My Picture Book Critique Group

imagesEach month I meet with my critique group, and I love it. Each of us is working specifically on picture books, and we are all learning a lot about this special area of writing. We hone each other’s work. We cheer each other on. And we grow.

Yet is it so interesting how we often view things in very different ways. One may not understand a sentence. Another might not like the dialogue. The other might choose a different verb. Each of us has a unique perspective, and that can help us and our stories or hinder us, depending on our perspective.

In Ephesians 4:14, Paul says, “Then we will no longer be infants, tossed back and forth by the waves, and blown here and there by every wind of teaching.”

What does that mean for us as writers or critiquers or even as editors?

First, we need to be mature enough to set aside our pride and tight ownership of our stories and view them as God’s stories, since He gave us the creativity and, in essence, He owns it all. We need to hold our work lightly and also see other people’s work as a gift from God. When I was editor at Focus on the Family, I’d sometimes have authors argue over the edits or say something like, “God gave me that, so you can’t touch it!” How arrogant is that? Let people help make your story all God wants it to be, and trust that He allows divine appointments with the right editors, critiquers, and mentors who can help you grow and who can encourage you.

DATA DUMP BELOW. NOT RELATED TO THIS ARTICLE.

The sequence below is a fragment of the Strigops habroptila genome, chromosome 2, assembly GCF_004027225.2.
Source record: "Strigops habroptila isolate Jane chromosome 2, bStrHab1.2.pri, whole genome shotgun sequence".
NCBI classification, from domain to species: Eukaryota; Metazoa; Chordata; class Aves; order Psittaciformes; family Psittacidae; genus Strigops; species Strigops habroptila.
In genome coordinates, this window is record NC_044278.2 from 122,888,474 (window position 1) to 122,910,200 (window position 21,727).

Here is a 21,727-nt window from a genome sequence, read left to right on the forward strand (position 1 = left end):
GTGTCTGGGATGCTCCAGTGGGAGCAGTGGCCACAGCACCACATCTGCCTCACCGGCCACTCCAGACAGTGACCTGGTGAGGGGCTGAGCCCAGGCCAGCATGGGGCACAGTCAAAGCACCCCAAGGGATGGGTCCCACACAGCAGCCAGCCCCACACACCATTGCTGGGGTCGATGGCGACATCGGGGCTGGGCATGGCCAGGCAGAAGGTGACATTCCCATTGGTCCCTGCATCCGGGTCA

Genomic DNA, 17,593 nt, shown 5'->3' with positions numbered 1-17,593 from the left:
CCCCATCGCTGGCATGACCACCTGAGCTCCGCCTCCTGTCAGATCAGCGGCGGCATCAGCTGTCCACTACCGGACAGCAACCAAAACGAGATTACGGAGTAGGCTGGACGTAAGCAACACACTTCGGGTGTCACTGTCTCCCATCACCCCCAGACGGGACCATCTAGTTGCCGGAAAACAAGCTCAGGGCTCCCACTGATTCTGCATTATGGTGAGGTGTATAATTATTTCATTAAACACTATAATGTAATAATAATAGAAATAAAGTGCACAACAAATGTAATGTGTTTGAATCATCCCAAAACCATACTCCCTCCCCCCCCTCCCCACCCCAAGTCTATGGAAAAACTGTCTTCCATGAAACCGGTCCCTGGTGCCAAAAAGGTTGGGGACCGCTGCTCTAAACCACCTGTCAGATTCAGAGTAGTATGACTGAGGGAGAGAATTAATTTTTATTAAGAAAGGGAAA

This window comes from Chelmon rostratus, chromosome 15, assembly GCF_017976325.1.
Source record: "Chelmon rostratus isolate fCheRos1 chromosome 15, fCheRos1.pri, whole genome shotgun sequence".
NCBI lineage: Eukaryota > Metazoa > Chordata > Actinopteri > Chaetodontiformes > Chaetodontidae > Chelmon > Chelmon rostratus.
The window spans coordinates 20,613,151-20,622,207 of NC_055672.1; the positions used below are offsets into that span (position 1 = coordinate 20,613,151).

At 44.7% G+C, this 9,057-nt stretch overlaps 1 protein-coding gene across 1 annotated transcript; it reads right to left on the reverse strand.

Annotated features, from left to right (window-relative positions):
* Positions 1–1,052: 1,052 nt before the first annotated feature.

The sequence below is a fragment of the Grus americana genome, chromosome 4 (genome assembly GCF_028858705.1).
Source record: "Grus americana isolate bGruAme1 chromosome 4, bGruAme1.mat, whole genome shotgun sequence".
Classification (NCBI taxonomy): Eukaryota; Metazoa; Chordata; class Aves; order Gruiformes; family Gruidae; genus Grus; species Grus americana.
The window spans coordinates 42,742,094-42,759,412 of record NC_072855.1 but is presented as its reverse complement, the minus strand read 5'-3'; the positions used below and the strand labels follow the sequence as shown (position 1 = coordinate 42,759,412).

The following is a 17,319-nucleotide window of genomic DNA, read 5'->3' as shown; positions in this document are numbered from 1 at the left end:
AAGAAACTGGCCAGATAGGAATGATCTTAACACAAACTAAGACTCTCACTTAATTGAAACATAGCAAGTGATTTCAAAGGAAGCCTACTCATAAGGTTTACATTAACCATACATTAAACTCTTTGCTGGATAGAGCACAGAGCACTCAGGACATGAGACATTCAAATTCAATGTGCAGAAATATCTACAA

Second, we need to believe in ourselves and our stories. Yes, God has called us to write, but those skills are developed as we study, grow, learn, and rewrite. It’s a process, a journey that often takes years. Continue to grow in your craft by attending conferences, workshops, critique groups, and reading up on the topic so you can be more confident in your work. Then share what you know with others. If I hadn’t believed in our first two books and queried editors, they never would have been published.

Third, we need to have discernment and not be tossed back and forth by the waves and winds of opinions that come our way. Everyone’s opinion is not necessarily valid or correct. God gives people insight and wisdom, but we need to weigh those opinions in light of their expertise—or lack thereof. Then we need to separate the good from the bad, choose what will help our story, and throw away the rest, with a humble heart and gentle attitude.

If you’re a writer, I encourage you to join a critique group or start one yourself. It’s fun. It’s challenging. It’s enlarging. It’s good.

Are you a part of a critique group? What have you learned. I’d love to know!

 

 

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